The world is full of oxymorons and dichotomies: jumbo shrimp, deliberate mistake, deafening silence, and, of course, Somali Yacht Club. The name may be a humorous juxtaposition, but real ones know the music is dead serious. It’s been four years since the Ukrainian trio have graced us with their proprietary strain of space-rock, psychedelia, post-metal and stoner doom, but on The Space the band showcases just exactly what makes them ahead of the curve when it comes to forward thinking, transcendently epic music that sends you straight from the bottom of the ocean into the outer reaches of the solar system.
Somali Yacht Club, as expected, draws its influences from a wide and almost disparate list of sources: Moccasin, Mars Red Sky, Sungrazer, Isis (the band, people), Down, Electric Wizard, Weedeater and Queens of the Stone Age, to name but a few. The trio, whose lineup has been intact since forming in 2010, keeps the stoner vibes running strong through their blend of light, airy post rock and thundering post-hardcore and doomy post-metal. As with all their other releases, the six tracks that make up The Space grew out of many jam sessions and near-constant reworking. Says the band, “We wrote The Space pretty much the same way as the previous two…we brought an idea or a riff to rehearsal, play and jam it a lot of times to see if it doesn’t go stale, record demos, listen, think, re-think, change everything and so on.” Clearly, The Space is more than just some spaced-out jams recorded in one hazy session. The band put a lot of thought, care and introspection into their newest release, which also happens to finish off the “trilogy” of albums that includes 2013’s The Sun and 2018’s The Sea. Although there is no true unifying theme, the band admits that The Space loosely connects to musical and lyrical concepts that unite their previous releases, with this album being even more driven by instrumentals but still featuring their most abstract and personal lyrics yet.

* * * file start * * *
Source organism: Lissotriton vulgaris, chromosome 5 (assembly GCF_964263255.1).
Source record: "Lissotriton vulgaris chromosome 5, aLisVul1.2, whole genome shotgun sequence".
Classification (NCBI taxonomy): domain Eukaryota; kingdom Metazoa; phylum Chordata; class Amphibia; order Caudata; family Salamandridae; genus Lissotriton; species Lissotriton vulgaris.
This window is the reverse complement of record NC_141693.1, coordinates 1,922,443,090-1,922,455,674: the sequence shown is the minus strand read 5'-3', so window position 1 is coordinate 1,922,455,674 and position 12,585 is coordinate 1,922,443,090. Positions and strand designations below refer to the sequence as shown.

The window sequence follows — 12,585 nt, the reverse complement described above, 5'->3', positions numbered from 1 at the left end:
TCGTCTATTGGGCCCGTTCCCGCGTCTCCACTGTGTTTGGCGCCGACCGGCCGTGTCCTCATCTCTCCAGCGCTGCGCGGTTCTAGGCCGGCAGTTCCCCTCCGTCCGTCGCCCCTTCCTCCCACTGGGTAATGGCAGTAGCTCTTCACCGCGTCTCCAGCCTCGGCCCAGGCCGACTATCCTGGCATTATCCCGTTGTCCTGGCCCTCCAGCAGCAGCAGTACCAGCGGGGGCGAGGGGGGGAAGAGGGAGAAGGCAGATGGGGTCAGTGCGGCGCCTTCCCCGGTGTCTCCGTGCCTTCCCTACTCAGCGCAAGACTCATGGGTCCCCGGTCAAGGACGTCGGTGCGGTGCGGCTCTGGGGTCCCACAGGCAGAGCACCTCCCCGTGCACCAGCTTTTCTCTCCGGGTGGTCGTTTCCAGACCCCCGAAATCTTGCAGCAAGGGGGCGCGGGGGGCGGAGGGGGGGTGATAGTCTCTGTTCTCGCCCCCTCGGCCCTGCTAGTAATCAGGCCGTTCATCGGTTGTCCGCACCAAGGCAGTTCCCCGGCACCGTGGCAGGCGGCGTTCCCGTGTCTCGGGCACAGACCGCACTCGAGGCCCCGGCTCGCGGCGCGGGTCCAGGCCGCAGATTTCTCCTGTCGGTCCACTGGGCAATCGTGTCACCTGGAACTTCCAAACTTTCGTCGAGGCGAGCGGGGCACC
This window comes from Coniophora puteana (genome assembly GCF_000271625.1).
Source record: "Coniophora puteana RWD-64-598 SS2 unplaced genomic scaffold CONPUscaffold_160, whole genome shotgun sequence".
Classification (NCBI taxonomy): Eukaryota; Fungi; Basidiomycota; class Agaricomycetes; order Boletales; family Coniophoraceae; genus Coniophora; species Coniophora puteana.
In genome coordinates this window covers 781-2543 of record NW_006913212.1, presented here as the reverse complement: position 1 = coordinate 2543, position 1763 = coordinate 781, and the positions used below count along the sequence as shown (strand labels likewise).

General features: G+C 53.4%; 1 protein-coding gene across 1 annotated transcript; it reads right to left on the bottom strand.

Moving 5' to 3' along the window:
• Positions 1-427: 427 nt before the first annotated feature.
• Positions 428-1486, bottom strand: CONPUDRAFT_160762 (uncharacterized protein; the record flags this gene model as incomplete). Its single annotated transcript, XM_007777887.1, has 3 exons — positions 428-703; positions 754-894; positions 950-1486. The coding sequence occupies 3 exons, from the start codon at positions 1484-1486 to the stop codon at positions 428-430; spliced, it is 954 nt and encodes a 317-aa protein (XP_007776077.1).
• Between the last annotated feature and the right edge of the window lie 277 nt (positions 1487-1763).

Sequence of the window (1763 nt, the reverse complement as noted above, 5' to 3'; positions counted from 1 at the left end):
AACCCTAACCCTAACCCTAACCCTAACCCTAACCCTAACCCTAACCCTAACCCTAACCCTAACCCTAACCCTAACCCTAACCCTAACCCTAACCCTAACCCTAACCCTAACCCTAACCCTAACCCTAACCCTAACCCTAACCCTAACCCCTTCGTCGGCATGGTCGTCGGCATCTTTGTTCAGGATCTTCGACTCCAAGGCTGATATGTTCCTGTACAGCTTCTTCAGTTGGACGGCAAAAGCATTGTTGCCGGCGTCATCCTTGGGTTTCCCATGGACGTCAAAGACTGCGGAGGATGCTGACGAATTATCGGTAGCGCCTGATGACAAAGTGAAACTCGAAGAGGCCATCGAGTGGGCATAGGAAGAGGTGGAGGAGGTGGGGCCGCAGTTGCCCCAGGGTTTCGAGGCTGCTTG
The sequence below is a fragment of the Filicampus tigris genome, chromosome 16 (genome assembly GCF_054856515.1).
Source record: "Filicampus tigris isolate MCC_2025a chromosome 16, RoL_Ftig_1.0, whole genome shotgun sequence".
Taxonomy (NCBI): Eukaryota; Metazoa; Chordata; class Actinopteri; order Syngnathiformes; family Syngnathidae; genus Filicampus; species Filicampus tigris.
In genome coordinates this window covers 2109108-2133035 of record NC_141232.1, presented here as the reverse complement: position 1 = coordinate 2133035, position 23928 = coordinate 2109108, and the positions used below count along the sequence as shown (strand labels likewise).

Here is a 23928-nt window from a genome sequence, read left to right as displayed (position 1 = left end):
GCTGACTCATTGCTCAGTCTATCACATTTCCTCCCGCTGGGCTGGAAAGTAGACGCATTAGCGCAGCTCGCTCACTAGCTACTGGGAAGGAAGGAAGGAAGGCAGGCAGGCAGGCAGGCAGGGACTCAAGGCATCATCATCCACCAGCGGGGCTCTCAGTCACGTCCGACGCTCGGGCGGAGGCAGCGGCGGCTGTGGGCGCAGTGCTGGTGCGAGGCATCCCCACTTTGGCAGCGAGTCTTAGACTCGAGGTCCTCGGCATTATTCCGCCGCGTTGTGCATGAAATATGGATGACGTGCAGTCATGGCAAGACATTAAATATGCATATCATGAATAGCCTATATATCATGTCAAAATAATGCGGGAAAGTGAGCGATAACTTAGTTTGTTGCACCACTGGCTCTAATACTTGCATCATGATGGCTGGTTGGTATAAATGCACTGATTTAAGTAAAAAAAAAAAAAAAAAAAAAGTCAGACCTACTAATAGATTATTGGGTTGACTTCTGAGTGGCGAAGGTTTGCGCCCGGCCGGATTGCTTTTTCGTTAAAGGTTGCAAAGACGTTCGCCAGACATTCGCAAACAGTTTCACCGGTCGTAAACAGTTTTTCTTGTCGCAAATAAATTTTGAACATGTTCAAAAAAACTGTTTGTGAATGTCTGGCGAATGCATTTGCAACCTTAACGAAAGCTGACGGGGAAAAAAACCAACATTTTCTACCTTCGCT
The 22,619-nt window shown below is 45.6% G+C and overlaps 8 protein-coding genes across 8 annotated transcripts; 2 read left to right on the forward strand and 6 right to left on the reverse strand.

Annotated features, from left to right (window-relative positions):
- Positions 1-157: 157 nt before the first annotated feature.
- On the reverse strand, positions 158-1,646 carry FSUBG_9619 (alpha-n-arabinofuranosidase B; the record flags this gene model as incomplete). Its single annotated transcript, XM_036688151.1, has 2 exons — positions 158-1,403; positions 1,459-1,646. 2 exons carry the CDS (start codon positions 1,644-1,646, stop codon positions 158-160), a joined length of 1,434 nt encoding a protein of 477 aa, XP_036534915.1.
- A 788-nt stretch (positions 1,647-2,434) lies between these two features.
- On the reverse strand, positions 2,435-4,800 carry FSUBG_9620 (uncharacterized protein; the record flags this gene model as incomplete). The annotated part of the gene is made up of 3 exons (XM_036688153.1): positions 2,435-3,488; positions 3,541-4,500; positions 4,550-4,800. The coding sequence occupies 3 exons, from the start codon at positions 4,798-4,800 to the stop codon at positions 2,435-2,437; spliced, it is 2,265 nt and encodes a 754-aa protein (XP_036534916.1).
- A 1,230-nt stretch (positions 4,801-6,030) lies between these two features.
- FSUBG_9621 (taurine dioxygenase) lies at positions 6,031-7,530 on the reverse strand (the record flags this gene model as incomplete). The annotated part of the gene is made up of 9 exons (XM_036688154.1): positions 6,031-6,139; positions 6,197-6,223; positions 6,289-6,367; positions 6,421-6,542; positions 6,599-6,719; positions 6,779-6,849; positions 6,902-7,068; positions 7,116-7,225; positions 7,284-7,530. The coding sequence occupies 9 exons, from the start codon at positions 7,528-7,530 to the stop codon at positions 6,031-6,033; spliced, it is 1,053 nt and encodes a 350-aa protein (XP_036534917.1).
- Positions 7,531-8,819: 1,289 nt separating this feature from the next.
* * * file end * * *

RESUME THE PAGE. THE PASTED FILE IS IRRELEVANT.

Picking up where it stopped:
A hallmark feature of post-metal is the embrace of opposing dynamics: loud and soft, heavy and melodic, open and crushing, abrasive and soothing. In this sense, The Space doesn’t reinvent the wheel, but it does carry on the hallowed tradition in fine fashion. It is spacey, doomy, melodic and heavy, all in equal measures, and nothing is overdone. It perfectly straddles the lines it needs to, with just a delicate kiss of melancholy and melodicism. To my ears, I can really tell that these are songs that both came out of jam sessions and then were meticulously refined: they still retain a lot of the organic nature of their beginning, but a lot of work was put into the melodies specifically, and I think all that rewriting and going back to the drawing board pays off. The melodies are easily my favorite part of The Space, and the way they peek through the fuzz and reverb in the quiet parts or the pounding drums and crushing distortion of the metal is masterful work. I love a good power trio specifically because of the way that three people playing off each other can do a lot more than bands with twice as many members if you do it right, and they do it absolutely right. Just listen to the way the bass weaves in and out of the guitar lines instead of copying it note for note, particularly on “Pulsar” and “Echo of Direction” and you’ll see what I mean.
The Space has been a long time coming for fans of the band, but the fact that they took their time with it seems to be the main reason why I find it so successful. It’s got everything you could possibly want out of this kind of music, and it doesn’t overstay its welcome with a ton of bloat or dead space. Incidentally, it is also an album that begs you to engage with some…hobbies while listening to it, which, you know, is especially called for around this time. You do you, just make sure you give this a spin one way or another.